SOLO BLUES by Paula Gosling

SOLO BLUES

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KIRKUS REVIEW

Gosling seems to be industriously trying on suspense styles: first a slurpy romantic thriller (Fair Game), then a hijacking ordeal (The Zero Trap), and now a mystery-adventure seemingly modeled on Dick Francis--with music instead of racing as the loner-hero's obsession. Gosling's ironic, downbeat good-guy is divorced London pianist Johnny Cosatelli, who's gotten rich from jazz/rock/commercial work but secretly yearns to return to classical concertizing. But just when such an opportunity appears, Johnny's hand gets smashed (a very Franciscan touch)--by thugs working for Mark Claverton, a shady entrepreneur who's sure that Johnny killed Lisa, a beauty who was mistress to both men. Moreover, someone takes an are to Johnny's Bechstein and shoots at him--just as he's starting a real romance at last with plumply attractive social-worker Beth. So Johnny hires a quiet, aging shamus to get the goods on Claverton, which leads to unsurprising revelations (a stolen-goods ring) and a near-fatal car chase. But the motive behind Lisa's killing is actually a contrived psychosexual one (with echoes of Looking for Mr. Goodbar and Cruising)--as Johnny realizes once he has rescued Beth from an unrelated maniac. Gosling strains too hard for Johnny's cutesy-wisecracking tone, and the romantic moments slip into pastel gush (""This one, this one, her head kept saying, this one I could love""). But the music backgrounds are generally effective, the pacing is steady, and there's enough of Dick Francis' put-upon heroism here to make this Gosling's best book yet.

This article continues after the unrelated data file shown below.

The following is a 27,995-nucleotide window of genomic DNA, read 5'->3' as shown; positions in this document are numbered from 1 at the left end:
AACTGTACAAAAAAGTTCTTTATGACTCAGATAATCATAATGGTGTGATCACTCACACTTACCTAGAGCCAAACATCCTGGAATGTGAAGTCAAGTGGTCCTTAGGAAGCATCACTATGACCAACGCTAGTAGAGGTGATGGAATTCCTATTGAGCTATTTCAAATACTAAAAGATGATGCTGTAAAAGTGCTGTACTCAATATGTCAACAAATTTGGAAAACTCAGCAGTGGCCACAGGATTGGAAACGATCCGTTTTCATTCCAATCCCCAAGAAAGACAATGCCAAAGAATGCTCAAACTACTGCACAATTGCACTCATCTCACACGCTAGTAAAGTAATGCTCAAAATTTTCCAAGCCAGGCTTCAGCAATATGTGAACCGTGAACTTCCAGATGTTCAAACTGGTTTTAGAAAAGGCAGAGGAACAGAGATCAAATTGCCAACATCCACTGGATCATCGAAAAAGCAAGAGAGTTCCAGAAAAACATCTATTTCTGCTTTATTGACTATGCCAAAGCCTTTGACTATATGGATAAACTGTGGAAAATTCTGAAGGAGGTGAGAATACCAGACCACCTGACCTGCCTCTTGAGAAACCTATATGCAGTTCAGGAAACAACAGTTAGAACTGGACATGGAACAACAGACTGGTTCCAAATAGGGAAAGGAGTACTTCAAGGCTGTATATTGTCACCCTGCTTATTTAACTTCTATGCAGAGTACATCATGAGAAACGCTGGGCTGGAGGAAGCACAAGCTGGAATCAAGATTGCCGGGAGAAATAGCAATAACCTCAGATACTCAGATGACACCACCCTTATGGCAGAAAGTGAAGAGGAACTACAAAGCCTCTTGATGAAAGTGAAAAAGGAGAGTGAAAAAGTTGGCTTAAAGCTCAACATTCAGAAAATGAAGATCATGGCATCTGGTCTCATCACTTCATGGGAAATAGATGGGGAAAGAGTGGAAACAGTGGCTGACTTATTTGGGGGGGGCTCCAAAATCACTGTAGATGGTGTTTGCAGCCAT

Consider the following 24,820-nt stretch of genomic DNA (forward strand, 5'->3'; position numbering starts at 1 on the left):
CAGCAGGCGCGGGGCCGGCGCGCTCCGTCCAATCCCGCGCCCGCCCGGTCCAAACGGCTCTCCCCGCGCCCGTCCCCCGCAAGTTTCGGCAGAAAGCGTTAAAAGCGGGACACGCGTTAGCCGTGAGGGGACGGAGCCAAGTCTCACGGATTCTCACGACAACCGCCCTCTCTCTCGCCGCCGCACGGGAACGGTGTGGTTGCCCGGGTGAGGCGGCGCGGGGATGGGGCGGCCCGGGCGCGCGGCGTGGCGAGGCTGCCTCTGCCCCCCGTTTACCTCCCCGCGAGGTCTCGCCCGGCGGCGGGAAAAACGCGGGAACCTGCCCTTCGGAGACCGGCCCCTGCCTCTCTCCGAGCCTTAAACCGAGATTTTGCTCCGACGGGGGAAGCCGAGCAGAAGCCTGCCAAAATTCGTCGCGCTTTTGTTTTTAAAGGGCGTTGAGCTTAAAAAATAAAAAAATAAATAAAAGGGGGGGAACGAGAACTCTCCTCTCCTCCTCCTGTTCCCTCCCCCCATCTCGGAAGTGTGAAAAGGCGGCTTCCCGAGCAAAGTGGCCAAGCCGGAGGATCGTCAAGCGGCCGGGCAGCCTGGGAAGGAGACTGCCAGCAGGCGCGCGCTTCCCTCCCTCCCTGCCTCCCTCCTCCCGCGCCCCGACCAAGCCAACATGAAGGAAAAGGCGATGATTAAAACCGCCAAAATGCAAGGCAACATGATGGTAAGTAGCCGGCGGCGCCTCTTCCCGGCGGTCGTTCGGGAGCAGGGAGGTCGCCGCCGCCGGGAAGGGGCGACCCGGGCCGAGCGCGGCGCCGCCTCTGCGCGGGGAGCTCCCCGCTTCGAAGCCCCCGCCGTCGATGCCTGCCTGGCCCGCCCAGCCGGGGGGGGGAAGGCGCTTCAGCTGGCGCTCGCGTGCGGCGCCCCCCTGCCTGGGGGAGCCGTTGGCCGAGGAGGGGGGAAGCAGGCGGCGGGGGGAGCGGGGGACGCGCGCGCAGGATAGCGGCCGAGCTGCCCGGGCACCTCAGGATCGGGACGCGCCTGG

Pub Date: Sept. 2nd, 1981
Publisher: Coward, McCann & Geoghegan